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News Digest

PUC Oversight: Panacea or New Problem?
Fortnightly Magazine - October 1 2000

the energy we use to heat and light our homes, fuel our vehicles, or power our factories," said the study's author, Ravi Krishnan, associate director, public utilities practice at Fuld & Co.

The study says that the issue could become "politically decisive" in the upcoming presidential election. Vice President and Democratic presidential candidate Al Gore, Jr. has said that federal funds should be allocated to help defray the cleanup costs and stabilize electric rates, while, at press time, Republican candidate and Texas Gov. George W. Bush had not commented on the EPA ruling. Contact Patti Kane, 781-444-5543.



PCB Contamination. A federal appeals court remanded a 1998 rulemaking case back to the Environmental Protection Agency, asking the EPA to explain why it did not act on more than a dozen comments from electric utilities asking for a nationwide variance for the electric industry from rules concerning the storage and reuse of manufactured articles (capacitors, transformers, motors, etc.) after contamination by polychlorinated biphenyls (PCBs). .

State Sales Taxes. A Florida appeals court ruled that municipal electric utilities enjoy an exemption from paying state sales taxes on purchases of plant and equipment for repair, or replacement of existing transmission or distribution systems. The court then certified the question to the state supreme court to get confirmation. .

Municipal Franchise Fees. A California appeals court dismissed most claims in a class action by some 72 cities in California against Pacific Gas & Electric Co. for underpayment of municipal franchise fees, but allowed 14 cities to go forward in the lawsuit. The court found sufficient evidence that the 14 cities might have formed municipal utility departments at around the turn of the century-a factor that, if true, would limit the extent of PG&E's franchise rights under the state constitution and imply higher franchise fees. .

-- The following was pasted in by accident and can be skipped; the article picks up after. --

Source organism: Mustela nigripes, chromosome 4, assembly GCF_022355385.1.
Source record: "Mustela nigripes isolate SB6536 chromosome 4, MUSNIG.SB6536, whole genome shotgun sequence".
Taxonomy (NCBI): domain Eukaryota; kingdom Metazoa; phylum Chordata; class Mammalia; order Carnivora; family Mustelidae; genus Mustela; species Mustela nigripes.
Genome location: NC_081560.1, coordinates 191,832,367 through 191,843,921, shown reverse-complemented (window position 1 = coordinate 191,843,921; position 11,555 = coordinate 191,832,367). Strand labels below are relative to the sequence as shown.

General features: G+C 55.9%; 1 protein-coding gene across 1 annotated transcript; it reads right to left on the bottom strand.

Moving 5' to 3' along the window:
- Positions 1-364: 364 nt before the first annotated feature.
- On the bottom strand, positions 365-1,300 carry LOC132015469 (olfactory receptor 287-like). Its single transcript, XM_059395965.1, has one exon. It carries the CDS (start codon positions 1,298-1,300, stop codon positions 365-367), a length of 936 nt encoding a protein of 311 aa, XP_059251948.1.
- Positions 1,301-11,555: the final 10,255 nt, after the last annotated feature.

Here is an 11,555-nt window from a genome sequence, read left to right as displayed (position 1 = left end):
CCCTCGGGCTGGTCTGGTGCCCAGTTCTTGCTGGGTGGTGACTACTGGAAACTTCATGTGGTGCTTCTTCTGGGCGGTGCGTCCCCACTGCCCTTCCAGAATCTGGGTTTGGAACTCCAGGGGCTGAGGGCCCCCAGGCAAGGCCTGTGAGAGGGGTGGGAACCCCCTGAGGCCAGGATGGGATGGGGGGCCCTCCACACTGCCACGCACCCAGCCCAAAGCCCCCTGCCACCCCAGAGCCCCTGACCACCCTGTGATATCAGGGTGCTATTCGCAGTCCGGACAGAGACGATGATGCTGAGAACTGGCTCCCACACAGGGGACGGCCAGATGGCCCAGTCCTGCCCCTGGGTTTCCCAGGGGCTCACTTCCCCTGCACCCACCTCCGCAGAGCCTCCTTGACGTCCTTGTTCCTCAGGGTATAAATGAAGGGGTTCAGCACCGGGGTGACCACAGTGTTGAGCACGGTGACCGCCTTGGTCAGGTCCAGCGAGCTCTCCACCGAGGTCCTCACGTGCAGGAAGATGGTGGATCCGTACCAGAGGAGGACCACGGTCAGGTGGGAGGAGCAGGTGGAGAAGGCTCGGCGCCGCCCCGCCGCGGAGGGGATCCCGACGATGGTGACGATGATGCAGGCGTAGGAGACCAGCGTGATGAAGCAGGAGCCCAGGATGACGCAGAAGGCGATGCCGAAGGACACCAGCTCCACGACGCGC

Power Plants

Outage Responsibility. The New York PSC implemented a bill signed into law Aug. 8, directing Consolidated Edison Co. of New York Inc. to refund to ratepayers some $162 million that the utility had been charging for replacement power it purchased after the forced outage of the Indian Point No. 2 Nuclear Generating Facility (IP2) on Feb. 15, when a small amount of radioactive steam was released from the plant as a result of a tube rupture in a steam generator.

The state legislature passed the law after finding that Con Ed "failed to exercise reasonable care on behalf of the health, safety and economic interests of its customers." .

Meanwhile, on the same day, the federal Nuclear Regulatory Commission announced that its staff had cited Con Ed for three violations of "low to moderate safety significance" related to the emergency preparedness program at IP2. In a letter to the company, Region I administrator Hubert J. Miller wrote, "These failures [to meet NRC emergency planning standards] contributed to emergency response deficiencies that were exhibited during the course of the steam generator tube failure Alert Event."

Nuclear Sales. State regulators confirmed sales of utility ownership interests in a number of nuclear generating plants in the Northeast.

  • Millstone. Connecticut announced